Date of this Version
The George Eliot Review 24 (1993)
Towards the climax of Felix Holt Esther Lyon moves centre stage. Mist around her own history and that of Transome Court dissolves to reveal a vista of possibilities. The narrator comments: 'Esther found it impossible to read in these days; her life was a book which she seemed to be constructing - trying to make character clear before her, and looking into the ways of destiny'. This lovely sentence might serve as the epigraph to David Carroll's study. A character in a novel, who is well-versed in romance narrative, finds herself an author, 'constructing' the book of her own life, interpreting not only her past but seeking to project its varying narrative lines into a future where they might cohere into a satisfactory ending. The actual reader of Felix Holt is engaged in a similar task, making sense of the interrelations of lives which have individually claimed our particular interest at different moments in the story. And there is the so-called omniscient narrator, opening up for the reader possibilities of interpretation which even she cannot finally determine.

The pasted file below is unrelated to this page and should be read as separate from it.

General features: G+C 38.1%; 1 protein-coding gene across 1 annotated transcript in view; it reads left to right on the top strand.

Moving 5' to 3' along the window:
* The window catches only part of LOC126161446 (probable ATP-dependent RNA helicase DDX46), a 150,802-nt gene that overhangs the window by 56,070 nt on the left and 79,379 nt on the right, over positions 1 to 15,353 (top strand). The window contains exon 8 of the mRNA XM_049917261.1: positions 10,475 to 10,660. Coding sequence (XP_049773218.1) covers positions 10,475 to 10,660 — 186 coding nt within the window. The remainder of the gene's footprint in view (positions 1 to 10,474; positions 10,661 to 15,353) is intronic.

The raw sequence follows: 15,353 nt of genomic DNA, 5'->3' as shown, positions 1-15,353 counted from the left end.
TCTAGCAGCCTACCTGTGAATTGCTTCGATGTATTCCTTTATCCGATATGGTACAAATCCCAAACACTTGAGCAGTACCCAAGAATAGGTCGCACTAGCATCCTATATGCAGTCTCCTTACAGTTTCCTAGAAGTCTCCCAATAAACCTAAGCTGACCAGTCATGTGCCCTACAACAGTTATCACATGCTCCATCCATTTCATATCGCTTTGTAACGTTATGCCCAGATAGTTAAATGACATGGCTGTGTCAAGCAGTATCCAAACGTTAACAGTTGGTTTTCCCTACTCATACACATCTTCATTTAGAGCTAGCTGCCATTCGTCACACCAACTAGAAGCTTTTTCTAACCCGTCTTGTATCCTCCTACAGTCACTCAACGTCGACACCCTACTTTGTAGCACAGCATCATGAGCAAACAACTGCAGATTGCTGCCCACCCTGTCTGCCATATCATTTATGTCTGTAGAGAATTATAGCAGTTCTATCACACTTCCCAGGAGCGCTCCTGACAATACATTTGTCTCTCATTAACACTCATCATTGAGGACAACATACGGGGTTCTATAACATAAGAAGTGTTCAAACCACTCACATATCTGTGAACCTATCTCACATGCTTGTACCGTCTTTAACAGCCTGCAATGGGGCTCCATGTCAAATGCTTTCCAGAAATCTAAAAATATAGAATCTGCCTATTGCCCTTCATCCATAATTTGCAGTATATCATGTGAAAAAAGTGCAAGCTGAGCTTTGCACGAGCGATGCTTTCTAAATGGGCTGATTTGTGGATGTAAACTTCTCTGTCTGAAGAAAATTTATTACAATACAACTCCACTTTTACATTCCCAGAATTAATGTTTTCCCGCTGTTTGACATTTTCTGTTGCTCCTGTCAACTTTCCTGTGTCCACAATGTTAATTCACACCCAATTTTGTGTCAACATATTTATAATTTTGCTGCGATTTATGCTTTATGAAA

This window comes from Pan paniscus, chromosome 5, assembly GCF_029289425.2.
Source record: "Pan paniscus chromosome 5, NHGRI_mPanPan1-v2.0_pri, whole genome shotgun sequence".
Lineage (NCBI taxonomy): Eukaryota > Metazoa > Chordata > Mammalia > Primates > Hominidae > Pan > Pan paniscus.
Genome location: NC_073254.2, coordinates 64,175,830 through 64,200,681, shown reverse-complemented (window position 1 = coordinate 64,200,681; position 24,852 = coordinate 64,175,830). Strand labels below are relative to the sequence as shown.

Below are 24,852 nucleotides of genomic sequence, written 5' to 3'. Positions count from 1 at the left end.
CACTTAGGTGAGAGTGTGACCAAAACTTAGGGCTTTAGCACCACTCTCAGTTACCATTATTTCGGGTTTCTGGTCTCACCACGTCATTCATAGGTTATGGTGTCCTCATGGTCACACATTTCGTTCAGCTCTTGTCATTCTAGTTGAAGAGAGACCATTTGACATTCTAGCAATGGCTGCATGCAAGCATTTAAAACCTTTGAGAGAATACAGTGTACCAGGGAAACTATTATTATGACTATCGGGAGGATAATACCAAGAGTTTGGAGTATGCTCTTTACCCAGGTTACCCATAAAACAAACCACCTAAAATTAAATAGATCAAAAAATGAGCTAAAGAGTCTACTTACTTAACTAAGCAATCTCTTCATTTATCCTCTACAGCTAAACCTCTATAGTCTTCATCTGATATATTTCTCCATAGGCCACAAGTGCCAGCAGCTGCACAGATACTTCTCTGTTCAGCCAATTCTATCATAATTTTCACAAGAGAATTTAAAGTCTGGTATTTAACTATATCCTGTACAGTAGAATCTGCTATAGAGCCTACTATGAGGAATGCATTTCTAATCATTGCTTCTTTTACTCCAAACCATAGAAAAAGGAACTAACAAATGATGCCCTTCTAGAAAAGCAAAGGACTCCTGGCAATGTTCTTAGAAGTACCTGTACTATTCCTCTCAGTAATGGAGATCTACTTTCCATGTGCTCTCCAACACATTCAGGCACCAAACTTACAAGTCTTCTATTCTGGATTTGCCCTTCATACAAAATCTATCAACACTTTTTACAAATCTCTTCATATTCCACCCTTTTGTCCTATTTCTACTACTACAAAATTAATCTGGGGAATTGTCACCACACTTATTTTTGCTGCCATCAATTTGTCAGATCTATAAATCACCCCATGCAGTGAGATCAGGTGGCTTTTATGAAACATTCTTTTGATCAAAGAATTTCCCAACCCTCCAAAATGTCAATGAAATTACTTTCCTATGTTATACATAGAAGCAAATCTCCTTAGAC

According to David Carroll moments such as this, which occur throughout George Eliot, focus most intensely her 'awareness of the fundamental role of interpretation in all areas of life', an awareness which drives her to 'redefine the nature of Victorian fiction: its presentation of character, the role of the narrator, the structure of its narrative, the depiction of social and historical change'. The literary slant of this sentence is important. In his Introduction Carroll outlines the dynamic role of hermeneutics in Victorian intellectual life and rehearses the evidence that George Eliot was well equipped philosophically to enter at the highest level the debate on how to 're-create meaning and coherence' in the face of the 'loss of traditional forms of belief. What is most valuable about Carroll's approach, however, is that it emphasizes that Eliot's contribution to hermeneutical endeavour is her novels. The intellectual who translated Feuerbach and could cope with discussions about Schleiermacher over breakfast with Lewes, was an imaginative artist, who recognized story-telling as fundamental to human beings in their attempt to make sense not only of their own lives but of life.